Accusations of Antisemitism: My Personal Response Part 1 & IS GOD A RACIST?
As my regular readers will already know, for many years now, I have consistently taught that there is only one Standard, and one Rod of Measurement by which we must judge all things. That Standard is obviously the Word of God. If we judge this person's remarks by that Standard, we run into some problems. By applying God's Word to this person's comments, it suggests that his knowledge of the Scriptures may possibly be somewhat limited. Either that, or he is purposely choosing to ignore certain verses that are found in the Bible, because they do not agree with what he wants to believe.
By indirectly accusing me of not being loving, because I am not afraid to discuss the rebellious nature of the Jews, he seems to be implying that if we say anything that is in any way negative, then it must not be love, and therefore it is wrong. Furthermore, he implies that to say anything negative regarding the Orthodox Jews who resist Christianity is both to condemn and to accuse. The strange thing is, not only were our comments not that negative, but my friend and I were not condemning anyone. As I pointed out earlier, the unbelieving Jews condemn themselves by their own rejection of Christ. Our exchange consisted of matter-of-fact comments regarding his negative experiences with the unbelieving Jews in Jerusalem. Furthermore, in our comments, we both mentioned that God has a plan for the Jews.
What this individual seems to fail to recognize is that love is not always expressed with soft, kind words. Sometimes real love is demonstrated by telling people what they really need to hear, and not necessarily by the feel-good words that they want to hear. In other words, in certain situations, a strong rebuke is also a demonstration of love when it is motivated by the desire to help someone to overcome a particular sin or weakness in their life.
When we are forced to scold our children because they have done something wrong, is it a sign that we do not love them? Of course not! It is simply because we want to show them the error of their ways so that they will improve and do better. When our children are young, they may not always understand this. However, quite often, later in life when they are much older and perhaps have some children of their own, they will look back at that incident in their early life and think to themselves, "Wow, mom and dad really were right! They said that or did that because they love me!"
To reiterate, speaking the truth even when it hurts or maybe even when it offends, is also a form of love. Furthermore, as I point out in articles such as "Beholding the Evil and the Good" and "The Fruits of Disobedience", strong rebuke, along with the chastisement which may accompany it, are both a part of God's Divine Love for His children. This idea is clearly supported in the Scriptures by verses such as the following:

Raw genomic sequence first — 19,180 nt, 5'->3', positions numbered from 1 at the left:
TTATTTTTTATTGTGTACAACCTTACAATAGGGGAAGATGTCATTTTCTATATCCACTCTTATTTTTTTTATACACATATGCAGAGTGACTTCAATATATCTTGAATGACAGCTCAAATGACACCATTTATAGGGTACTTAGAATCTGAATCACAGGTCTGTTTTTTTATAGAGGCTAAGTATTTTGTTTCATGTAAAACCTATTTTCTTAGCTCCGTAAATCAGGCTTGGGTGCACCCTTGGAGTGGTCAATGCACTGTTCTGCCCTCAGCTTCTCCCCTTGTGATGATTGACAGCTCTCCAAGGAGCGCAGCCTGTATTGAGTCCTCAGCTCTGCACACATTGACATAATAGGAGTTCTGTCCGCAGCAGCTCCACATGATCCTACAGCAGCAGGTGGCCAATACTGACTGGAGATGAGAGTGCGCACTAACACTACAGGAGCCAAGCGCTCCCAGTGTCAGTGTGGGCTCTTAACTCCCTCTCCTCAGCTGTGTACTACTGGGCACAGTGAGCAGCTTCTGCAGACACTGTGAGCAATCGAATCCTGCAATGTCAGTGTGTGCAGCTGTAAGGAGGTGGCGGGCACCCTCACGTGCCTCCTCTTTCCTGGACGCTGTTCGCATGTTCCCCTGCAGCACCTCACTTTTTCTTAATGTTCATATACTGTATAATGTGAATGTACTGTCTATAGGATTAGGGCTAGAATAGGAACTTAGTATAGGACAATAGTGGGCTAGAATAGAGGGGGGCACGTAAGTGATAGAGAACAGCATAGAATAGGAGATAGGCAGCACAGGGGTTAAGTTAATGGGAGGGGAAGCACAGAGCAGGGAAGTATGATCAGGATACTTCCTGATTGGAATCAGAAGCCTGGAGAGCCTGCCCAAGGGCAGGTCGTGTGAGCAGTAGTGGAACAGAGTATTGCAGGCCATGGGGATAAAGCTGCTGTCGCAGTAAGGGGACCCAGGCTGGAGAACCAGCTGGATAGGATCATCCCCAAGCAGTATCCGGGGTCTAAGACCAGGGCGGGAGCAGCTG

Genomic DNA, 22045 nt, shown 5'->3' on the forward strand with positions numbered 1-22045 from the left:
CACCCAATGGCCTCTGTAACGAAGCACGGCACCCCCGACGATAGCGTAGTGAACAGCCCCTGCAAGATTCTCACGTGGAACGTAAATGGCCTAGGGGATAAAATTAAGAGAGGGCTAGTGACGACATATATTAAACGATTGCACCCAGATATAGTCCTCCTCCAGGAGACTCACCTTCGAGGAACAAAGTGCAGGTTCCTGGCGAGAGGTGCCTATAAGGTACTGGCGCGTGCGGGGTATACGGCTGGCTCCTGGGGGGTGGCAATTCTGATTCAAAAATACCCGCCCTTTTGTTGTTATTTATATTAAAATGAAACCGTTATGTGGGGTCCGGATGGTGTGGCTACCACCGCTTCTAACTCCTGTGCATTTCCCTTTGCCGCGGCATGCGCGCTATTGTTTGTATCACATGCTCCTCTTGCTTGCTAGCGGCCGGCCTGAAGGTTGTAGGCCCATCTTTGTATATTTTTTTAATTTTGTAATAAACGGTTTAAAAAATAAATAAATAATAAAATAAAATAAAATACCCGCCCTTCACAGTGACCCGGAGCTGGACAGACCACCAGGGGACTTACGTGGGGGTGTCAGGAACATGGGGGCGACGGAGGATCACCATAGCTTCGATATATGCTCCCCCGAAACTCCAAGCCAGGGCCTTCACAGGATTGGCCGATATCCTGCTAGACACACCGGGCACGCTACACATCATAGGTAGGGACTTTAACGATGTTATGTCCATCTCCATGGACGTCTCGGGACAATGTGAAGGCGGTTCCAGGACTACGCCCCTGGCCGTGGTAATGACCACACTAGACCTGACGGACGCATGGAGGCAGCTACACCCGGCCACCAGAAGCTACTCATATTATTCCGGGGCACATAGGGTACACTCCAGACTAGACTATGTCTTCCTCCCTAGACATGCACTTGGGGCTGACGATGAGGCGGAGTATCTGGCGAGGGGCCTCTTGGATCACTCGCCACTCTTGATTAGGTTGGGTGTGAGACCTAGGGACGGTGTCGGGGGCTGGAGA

"Open rebuke is better than secret love."
Proverbs 27:5, KJV
"My son, despise not the chastening of the LORD; neither be weary of his correction: For whom the LORD loveth he correcteth; even as a father the son in whom he delighteth."
Proverbs 3:11-12, KJV
"As many as I love, I rebuke and chasten: be zealous therefore, and repent."
Revelation 3:19, KJV
"And ye have forgotten the exhortation which speaketh unto you as unto children, My son, despise not thou the chastening of the Lord, nor faint when thou art rebuked of him: For whom the Lord loveth he chasteneth, and scourgeth every son whom he receiveth. If ye endure chastening, God dealeth with you as with sons; for what son is he whom the father chasteneth not? But if ye be without chastisement, whereof all are partakers, then are ye bastards, and not sons. Furthermore we have had fathers of our flesh which corrected us, and we gave them reverence: shall we not much rather be in subjection unto the Father of spirits, and live? For they verily for a few days chastened us after their own pleasure; but he for our profit, that we might be partakers of his holiness. Now no chastening for the present seemeth to be joyous, but grievous: nevertheless afterward it yieldeth the peaceable fruit of righteousness unto them which are exercised thereby. Wherefore lift up the hands which hang down, and the feeble knees; And make straight paths for your feet, lest that which is lame be turned out of the way; but let it rather be healed."
Hebrews 12:5-13, KJV